The rise of Modi’s longtime aide from grassroots manager to Gujarat minister to BJP national president
It was a few days to the Jagannath Rath Yatra in July 2010. Amit Shah, then minister of state for home, prohibition, law, parliamentary affairs, transport and civil aviation in Narendra Modi’s government in Gujarat, was at the Ahmedabad circuit house, meeting friends and party men, days before the CBI was to arrest him in the Sohrabuddin Sheikh fake encounter case. “He did not look disturbed. In fact he narrated the whole story of Guru Ram Das (the fourth Sikh guru) to me,” says one of those who met him that day.
Those close to Shah, 49, describe him as someone who “never loses his temper or raises his voice in public”. The BJP’s youngest national president is, sources say, the only one after Atal Bihari Vajpayee and L K Advani to have made it to this position without caste or community backing and without having held a prominent political office in either the BJP or the RSS.
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When he filed his affidavit before the Election Commission, Shah declared himself a “second year BSc from Gujarat College, Gujarat University” and that he “does not have an email id”. He got on to Twitter after he was appointed BJP general secretary in charge of UP, and now has 200,000 followers. He is also on Facebook. His tweets include tributes to martyrs, homage to heroes in history, links to media coverage on him and congratulatory messages to his party, and Modi. He rarely posts an opinion. One post of May 13, 2014, from an interview he gave a television channel, says, “I don’t have dual personality, just a single image of hardworking grassroot level General Secretary of BJP”.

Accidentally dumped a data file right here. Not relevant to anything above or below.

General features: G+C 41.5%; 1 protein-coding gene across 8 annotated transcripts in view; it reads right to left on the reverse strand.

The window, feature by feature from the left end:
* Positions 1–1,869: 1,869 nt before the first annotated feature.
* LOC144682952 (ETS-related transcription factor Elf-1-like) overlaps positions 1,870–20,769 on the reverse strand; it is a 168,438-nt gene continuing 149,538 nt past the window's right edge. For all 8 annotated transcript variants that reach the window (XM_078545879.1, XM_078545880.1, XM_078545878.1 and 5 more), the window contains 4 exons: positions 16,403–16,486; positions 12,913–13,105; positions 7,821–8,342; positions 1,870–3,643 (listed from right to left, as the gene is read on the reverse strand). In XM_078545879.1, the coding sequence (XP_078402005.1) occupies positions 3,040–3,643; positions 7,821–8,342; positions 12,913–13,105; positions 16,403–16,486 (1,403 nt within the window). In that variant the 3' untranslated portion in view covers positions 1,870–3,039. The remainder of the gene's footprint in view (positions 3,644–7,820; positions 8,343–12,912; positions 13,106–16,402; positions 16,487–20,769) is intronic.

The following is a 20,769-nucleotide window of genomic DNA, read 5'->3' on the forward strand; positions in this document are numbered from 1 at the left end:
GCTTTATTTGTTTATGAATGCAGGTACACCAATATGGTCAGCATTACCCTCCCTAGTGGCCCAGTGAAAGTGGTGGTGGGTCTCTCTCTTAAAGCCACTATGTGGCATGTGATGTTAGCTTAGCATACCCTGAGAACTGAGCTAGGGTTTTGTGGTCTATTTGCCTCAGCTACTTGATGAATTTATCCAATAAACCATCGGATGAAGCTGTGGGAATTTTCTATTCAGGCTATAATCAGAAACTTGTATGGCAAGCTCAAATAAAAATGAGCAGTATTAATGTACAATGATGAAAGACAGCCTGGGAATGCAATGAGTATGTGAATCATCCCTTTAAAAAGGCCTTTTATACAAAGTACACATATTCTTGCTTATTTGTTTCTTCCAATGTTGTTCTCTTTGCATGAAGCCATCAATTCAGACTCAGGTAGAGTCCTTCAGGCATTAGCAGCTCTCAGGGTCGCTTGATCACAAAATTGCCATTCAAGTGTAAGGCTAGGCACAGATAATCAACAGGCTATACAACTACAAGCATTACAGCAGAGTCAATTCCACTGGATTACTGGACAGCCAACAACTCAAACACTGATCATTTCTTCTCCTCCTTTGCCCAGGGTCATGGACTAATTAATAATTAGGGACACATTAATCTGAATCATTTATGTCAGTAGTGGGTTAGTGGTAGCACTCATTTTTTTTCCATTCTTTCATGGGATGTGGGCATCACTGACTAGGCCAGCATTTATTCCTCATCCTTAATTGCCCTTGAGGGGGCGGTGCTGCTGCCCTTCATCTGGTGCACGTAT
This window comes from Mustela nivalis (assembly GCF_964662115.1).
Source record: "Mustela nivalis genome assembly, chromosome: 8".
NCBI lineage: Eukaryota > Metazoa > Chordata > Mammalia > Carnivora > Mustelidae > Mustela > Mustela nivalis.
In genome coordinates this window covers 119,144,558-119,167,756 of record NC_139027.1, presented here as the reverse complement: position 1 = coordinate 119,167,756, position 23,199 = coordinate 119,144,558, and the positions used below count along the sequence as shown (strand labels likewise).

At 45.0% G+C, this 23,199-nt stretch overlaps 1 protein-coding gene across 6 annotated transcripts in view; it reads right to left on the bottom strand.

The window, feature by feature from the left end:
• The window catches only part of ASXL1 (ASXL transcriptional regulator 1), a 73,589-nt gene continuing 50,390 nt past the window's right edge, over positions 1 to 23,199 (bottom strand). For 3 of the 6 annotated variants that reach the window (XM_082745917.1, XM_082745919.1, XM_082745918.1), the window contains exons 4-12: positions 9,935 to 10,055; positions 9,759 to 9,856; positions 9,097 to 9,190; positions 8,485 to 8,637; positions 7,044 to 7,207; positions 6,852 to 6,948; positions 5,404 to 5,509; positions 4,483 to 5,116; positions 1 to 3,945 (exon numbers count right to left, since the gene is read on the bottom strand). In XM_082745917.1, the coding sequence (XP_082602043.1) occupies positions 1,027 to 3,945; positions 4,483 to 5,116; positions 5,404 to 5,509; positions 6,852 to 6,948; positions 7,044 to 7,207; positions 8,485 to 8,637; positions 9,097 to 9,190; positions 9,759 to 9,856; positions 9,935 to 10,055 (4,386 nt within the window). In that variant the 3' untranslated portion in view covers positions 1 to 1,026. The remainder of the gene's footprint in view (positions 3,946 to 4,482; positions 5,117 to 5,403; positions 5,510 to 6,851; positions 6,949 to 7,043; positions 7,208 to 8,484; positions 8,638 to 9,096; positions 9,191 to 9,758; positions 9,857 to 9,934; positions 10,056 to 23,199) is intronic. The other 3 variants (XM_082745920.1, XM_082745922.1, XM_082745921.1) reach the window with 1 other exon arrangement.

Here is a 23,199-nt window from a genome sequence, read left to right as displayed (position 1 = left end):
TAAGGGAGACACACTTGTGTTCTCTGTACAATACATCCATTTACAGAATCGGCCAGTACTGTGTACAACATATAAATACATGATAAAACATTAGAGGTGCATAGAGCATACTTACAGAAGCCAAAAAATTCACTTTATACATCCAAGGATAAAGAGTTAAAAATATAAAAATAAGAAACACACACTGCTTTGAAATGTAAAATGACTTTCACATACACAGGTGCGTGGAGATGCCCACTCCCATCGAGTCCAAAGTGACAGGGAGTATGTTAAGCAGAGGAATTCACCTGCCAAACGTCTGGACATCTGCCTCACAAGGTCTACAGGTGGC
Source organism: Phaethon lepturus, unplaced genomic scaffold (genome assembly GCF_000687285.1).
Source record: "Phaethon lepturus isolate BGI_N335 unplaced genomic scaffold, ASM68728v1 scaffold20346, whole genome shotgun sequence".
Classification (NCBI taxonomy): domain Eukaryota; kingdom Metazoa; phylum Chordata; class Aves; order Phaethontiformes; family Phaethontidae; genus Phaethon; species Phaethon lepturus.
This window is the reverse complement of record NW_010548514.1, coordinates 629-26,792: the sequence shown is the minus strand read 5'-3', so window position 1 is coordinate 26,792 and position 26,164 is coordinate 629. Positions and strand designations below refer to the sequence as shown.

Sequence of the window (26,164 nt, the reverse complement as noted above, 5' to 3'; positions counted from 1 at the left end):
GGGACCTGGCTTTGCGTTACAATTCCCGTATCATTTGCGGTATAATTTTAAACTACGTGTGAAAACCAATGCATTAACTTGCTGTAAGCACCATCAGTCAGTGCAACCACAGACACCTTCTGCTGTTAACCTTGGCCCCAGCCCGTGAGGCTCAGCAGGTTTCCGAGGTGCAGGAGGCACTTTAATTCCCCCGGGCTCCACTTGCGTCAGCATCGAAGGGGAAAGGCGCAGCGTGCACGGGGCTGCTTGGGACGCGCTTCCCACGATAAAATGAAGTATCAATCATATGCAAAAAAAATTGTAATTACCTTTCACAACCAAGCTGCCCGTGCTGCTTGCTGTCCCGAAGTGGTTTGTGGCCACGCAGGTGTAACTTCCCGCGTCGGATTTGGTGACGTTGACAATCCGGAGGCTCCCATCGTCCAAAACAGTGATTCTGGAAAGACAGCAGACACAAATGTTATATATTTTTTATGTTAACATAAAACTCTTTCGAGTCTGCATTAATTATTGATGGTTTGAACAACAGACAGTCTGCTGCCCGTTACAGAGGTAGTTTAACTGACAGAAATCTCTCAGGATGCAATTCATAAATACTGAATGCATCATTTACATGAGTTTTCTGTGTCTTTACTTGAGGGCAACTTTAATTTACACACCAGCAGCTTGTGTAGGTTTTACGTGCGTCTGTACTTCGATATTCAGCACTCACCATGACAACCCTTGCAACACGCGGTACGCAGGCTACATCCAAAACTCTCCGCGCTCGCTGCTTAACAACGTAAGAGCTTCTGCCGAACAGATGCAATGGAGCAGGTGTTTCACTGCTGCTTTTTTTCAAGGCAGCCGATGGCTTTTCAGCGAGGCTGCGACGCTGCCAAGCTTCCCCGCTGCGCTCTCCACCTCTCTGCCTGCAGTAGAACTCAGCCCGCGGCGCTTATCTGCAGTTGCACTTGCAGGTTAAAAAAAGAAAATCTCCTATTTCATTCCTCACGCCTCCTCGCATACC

Everyone in the BJP concurs that Shah has only one master, Modi, that Shah is the only one who can say “no” to Modi and that he would listen. They joined the BJP around the same time, in 1987, though Shah first met Modi earlier that decade in one of the RSS shakhas he frequented as a teenager. In the BJP, he started out as in-charge of the ABVP, its student wing.
The Gujarat years
Born in 1964 in Mumbai, Shah is the son of a businessman in PVC pipes, a trade Shah dabbled in after college. He also worked as a stockbroker. He is said to have acquired his management skills from his grandfather Gokuldas, who was an administrator in the princely state of Mansa under the Gaekwads in north Gujarat. In the BJP he steadily rose to ward in-charge, taluka president and general secretary.